PerspectiveMolecular Biology

A splicing magic bullet

Science  08 Aug 2014:
Vol. 345, Issue 6197, pp. 624-625
DOI: 10.1126/science.1258444

You are currently viewing the summary.

View Full Text

Via your Institution

Log in through your institution

Log in through your institution


Summary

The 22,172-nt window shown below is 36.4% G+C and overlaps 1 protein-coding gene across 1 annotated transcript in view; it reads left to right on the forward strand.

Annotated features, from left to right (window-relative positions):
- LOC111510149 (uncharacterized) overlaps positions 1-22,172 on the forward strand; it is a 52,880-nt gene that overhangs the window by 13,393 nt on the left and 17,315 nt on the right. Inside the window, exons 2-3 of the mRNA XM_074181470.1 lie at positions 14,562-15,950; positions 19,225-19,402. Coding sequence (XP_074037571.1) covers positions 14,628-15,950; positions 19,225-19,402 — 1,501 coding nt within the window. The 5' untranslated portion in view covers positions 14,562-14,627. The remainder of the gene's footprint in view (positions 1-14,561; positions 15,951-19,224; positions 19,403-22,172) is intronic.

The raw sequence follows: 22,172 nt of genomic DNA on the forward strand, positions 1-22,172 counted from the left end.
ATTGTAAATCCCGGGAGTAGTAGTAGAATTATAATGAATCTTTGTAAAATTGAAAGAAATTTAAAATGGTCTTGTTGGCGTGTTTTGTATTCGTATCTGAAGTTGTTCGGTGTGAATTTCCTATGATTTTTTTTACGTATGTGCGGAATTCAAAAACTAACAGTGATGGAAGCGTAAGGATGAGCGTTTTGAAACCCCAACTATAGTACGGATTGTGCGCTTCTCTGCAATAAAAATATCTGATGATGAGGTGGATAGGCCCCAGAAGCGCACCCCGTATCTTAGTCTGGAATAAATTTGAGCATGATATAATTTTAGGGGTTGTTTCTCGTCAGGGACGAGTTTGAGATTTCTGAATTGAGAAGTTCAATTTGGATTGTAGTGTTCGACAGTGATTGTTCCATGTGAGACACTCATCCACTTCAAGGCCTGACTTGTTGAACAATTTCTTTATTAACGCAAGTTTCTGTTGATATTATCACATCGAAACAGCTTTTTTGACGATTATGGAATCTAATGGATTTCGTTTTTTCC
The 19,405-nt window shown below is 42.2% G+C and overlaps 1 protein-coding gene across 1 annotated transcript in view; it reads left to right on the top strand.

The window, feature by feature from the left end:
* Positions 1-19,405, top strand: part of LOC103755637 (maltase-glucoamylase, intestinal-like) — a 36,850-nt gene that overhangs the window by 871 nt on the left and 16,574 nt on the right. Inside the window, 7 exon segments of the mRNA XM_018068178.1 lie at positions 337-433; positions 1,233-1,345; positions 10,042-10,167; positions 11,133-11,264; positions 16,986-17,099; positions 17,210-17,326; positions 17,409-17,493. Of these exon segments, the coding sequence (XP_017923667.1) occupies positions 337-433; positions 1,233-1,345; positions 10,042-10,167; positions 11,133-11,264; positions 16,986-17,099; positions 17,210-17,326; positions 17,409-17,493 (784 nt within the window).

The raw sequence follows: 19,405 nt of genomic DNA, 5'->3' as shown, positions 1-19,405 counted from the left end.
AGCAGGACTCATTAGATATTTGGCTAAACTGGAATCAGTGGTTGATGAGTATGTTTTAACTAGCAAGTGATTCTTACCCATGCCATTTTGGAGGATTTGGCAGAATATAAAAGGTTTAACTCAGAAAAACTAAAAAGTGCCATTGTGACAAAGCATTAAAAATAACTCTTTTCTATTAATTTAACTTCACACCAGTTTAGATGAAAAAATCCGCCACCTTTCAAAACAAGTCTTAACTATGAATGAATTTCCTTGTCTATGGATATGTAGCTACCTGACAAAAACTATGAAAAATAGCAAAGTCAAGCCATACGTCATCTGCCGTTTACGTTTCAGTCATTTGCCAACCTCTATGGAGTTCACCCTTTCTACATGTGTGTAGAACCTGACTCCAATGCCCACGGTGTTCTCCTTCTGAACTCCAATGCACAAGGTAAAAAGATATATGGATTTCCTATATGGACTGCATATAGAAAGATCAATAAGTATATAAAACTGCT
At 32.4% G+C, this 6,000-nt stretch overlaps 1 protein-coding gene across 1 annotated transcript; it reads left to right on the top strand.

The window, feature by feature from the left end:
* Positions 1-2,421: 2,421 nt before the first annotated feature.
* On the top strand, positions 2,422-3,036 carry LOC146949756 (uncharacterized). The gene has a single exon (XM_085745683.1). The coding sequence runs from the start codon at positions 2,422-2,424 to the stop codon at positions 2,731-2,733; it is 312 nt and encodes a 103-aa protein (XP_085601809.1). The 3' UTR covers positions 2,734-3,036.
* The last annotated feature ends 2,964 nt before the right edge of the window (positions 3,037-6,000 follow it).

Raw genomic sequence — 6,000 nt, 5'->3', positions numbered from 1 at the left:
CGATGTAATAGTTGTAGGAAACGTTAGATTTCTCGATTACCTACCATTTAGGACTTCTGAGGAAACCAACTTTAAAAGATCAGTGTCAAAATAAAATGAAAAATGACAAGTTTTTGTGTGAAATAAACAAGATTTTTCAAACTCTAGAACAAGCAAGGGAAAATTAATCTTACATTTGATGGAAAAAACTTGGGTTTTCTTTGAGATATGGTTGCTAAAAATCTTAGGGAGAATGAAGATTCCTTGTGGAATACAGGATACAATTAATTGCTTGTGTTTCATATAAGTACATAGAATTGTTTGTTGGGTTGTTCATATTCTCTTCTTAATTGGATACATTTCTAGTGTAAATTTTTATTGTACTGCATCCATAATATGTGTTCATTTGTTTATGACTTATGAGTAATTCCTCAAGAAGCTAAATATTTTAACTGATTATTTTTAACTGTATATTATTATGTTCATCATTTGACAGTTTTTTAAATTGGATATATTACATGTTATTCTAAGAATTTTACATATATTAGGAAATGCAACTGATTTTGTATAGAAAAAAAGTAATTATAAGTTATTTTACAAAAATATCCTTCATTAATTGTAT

At the turn of the 20th century, the German physician Paul Ehrlich championed the concept that chemicals with special affinities for particular pathogens could serve as “magic bullets” to combat infections with no side effects on the host. In this vein, he went on to discover arsphenamine, an effective antisyphilis drug (1). On page 688 of this issue, Naryshkin et al. (2) identify compounds that selectively modulate the splicing of a particular mRNA precursor, offering potential new treatments for spinal muscular atrophy (SMA), the most common genetic cause of infant death (3). Gene-specific RNA-processing drugs could provide unique tools for studying gene function and present a new therapeutic approach for other diseases as well.